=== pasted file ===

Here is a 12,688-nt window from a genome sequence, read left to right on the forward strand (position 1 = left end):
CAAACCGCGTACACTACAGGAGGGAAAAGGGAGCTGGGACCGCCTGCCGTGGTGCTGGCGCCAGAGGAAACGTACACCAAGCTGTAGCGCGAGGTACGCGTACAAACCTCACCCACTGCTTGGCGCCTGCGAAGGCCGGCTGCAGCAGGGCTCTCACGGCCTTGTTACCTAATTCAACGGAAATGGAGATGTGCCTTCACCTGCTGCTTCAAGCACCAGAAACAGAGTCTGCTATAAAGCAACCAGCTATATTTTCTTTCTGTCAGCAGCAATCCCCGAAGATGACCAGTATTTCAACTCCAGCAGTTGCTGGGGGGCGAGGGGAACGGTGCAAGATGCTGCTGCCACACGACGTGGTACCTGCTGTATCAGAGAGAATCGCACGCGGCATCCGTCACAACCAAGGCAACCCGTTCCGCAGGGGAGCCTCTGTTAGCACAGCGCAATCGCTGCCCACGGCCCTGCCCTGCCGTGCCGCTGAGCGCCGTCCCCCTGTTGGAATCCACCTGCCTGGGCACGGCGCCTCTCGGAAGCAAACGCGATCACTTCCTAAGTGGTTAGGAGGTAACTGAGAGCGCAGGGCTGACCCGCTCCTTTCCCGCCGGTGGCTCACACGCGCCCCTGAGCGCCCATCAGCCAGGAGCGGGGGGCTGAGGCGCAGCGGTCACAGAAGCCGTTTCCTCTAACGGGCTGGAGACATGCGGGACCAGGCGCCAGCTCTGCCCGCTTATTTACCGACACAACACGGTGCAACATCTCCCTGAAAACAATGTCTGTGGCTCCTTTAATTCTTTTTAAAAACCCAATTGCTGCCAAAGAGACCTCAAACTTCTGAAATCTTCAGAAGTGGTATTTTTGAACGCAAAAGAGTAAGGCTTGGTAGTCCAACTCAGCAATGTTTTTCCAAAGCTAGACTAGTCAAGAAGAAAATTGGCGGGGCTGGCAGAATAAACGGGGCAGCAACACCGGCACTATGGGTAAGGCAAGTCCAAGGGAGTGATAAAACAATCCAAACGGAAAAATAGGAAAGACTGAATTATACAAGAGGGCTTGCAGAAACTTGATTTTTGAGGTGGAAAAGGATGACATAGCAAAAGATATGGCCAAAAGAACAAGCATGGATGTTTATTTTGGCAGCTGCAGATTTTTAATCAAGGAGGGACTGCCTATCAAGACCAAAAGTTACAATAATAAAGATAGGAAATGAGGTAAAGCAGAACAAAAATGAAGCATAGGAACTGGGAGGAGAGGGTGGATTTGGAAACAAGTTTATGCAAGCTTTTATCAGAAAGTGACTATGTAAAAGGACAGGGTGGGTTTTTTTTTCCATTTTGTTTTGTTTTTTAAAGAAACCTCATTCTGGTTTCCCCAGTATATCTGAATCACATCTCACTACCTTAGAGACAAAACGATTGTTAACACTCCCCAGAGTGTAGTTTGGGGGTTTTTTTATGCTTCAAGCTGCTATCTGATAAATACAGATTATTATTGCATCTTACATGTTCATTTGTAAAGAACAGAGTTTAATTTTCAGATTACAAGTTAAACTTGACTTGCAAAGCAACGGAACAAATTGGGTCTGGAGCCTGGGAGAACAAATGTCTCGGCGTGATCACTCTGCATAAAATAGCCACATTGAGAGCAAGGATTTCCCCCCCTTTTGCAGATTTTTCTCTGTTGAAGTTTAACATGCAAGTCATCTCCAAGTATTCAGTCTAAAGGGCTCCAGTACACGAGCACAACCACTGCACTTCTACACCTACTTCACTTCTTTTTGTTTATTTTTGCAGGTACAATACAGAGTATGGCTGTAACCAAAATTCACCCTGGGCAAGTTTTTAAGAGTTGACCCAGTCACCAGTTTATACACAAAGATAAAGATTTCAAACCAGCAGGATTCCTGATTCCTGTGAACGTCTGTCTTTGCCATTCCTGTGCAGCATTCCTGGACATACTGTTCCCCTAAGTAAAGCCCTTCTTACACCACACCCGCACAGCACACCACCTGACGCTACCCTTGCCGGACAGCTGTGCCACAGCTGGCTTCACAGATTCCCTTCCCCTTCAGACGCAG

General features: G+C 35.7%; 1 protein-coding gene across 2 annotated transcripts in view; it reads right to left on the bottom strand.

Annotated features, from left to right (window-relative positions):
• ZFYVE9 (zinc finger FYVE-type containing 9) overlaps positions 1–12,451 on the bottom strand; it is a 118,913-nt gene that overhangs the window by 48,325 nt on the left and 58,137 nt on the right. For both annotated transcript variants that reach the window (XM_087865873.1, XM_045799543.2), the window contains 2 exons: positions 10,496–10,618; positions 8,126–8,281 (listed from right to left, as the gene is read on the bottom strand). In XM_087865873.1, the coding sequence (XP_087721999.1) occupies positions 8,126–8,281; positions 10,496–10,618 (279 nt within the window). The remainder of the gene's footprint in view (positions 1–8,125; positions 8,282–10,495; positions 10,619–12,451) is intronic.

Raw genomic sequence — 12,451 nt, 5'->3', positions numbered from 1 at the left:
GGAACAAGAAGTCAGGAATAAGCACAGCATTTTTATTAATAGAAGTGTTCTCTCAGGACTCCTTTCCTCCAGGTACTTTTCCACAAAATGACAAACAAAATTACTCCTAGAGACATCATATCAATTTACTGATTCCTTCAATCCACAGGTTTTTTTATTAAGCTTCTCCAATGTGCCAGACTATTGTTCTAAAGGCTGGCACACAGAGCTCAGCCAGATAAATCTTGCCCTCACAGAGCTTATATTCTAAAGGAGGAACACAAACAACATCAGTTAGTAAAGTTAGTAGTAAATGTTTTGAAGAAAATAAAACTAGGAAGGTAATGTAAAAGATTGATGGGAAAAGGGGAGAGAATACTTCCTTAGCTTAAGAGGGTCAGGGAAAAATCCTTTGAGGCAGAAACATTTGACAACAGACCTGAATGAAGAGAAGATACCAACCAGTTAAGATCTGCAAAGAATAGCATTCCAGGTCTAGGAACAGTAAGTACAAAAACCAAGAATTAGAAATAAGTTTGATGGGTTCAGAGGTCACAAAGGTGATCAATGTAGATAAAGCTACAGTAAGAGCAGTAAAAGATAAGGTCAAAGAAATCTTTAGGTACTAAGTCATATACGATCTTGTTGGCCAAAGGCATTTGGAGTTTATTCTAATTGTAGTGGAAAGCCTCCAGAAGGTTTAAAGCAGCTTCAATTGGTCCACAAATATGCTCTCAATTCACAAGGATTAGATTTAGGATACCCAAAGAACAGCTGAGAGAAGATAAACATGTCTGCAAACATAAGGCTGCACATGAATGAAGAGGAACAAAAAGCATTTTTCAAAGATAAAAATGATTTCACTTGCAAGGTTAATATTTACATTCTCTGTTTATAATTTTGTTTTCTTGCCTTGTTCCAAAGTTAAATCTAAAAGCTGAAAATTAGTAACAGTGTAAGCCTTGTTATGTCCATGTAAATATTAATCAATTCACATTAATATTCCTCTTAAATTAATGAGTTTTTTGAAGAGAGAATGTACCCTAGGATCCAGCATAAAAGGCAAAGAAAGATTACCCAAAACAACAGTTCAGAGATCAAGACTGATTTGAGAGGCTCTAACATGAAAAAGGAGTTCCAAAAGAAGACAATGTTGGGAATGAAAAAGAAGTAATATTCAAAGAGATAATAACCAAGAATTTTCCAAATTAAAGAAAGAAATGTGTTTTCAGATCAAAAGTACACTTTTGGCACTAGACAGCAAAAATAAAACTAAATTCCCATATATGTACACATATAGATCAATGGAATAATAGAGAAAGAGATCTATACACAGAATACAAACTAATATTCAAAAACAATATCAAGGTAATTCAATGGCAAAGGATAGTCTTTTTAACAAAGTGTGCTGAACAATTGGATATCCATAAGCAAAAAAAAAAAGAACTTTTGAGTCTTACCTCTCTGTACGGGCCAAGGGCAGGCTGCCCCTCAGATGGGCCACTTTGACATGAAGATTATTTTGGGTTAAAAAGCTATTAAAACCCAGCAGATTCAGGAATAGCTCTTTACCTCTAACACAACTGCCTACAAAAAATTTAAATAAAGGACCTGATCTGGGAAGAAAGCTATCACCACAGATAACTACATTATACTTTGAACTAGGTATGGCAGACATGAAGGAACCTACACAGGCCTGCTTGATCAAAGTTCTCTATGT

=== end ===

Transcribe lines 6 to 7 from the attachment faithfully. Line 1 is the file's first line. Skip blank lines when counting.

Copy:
Raw genomic sequence — 12,451 nt, 5'->3', positions numbered from 1 at the left:
GGAACAAGAAGTCAGGAATAAGCACAGCATTTTTATTAATAGAAGTGTTCTCTCAGGACTCCTTTCCTCCAGGTACTTTTCCACAAAATGACAAACAAAATTACTCCTAGAGACATCATATCAATTTACTGATTCCTTCAATCCACAGGTTTTTTTATTAAGCTTCTCCAATGTGCCAGACTATTGTTCTAAAGGCTGGCACACAGAGCTCAGCCAGATAAATCTTGCCCTCACAGAGCTTATATTCTAAAGGAGGAACACAAACAACATCAGTTAGTAAAGTTAGTAGTAAATGTTTTGAAGAAAATAAAACTAGGAAGGTAATGTAAAAGATTGATGGGAAAAGGGGAGAGAATACTTCCTTAGCTTAAGAGGGTCAGGGAAAAATCCTTTGAGGCAGAAACATTTGACAACAGACCTGAATGAAGAGAAGATACCAACCAGTTAAGATCTGCAAAGAATAGCATTCCAGGTCTAGGAACAGTAAGTACAAAAACCAAGAATTAGAAATAAGTTTGATGGGTTCAGAGGTCACAAAGGTGATCAATGTAGATAAAGCTACAGTAAGAGCAGTAAAAGATAAGGTCAAAGAAATCTTTAGGTACTAAGTCATATACGATCTTGTTGGCCAAAGGCATTTGGAGTTTATTCTAATTGTAGTGGAAAGCCTCCAGAAGGTTTAAAGCAGCTTCAATTGGTCCACAAATATGCTCTCAATTCACAAGGATTAGATTTAGGATACCCAAAGAACAGCTGAGAGAAGATAAACATGTCTGCAAACATAAGGCTGCACATGAATGAAGAGGAACAAAAAGCATTTTTCAAAGATAAAAATGATTTCACTTGCAAGGTTAATATTTACATTCTCTGTTTATAATTTTGTTTTCTTGCCTTGTTCCAAAGTTAAATCTAAAAGCTGAAAATTAGTAACAGTGTAAGCCTTGTTATGTCCATGTAAATATTAATCAATTCACATTAATATTCCTCTTAAATTAATGAGTTTTTTGAAGAGAGAATGTACCCTAGGATCCAGCATAAAAGGCAAAGAAAGATTACCCAAAACAACAGTTCAGAGATCAAGACTGATTTGAGAGGCTCTAACATGAAAAAGGAGTTCCAAAAGAAGACAATGTTGGGAATGAAAAAGAAGTAATATTCAAAGAGATAATAACCAAGAATTTTCCAAATTAAAGAAAGAAATGTGTTTTCAGATCAAAAGTACACTTTTGGCACTAGACAGCAAAAATAAAACTAAATTCCCATATATGTACACATATAGATCAATGGAATAATAGAGAAAGAGATCTATACACAGAATACAAACTAATATTCAAAAACAATATCAAGGTAATTCAATGGCAAAGGATAGTCTTTTTAACAAAGTGTGCTGAACAATTGGATATCCATAAGCAAAAAAAAAAAGAACTTTTGAGTCTTACCTCTCTGTACGGGCCAAGGGCAGGCTGCCCCTCAGATGGGCCACTTTGACATGAAGATTATTTTGGGTTAAAAAGCTATTAAAACCCAGCAGATTCAGGAATAGCTCTTTACCTCTAACACAACTGCCTACAAAAAATTTAAATAAAGGACCTGATCTGGGAAGAAAGCTATCACCACAGATAACTACATTATACTTTGAACTAGGTATGGCAGACATGAAGGAACCTACACAGGCCTGCTTGATCAAAGTTCTCTATGT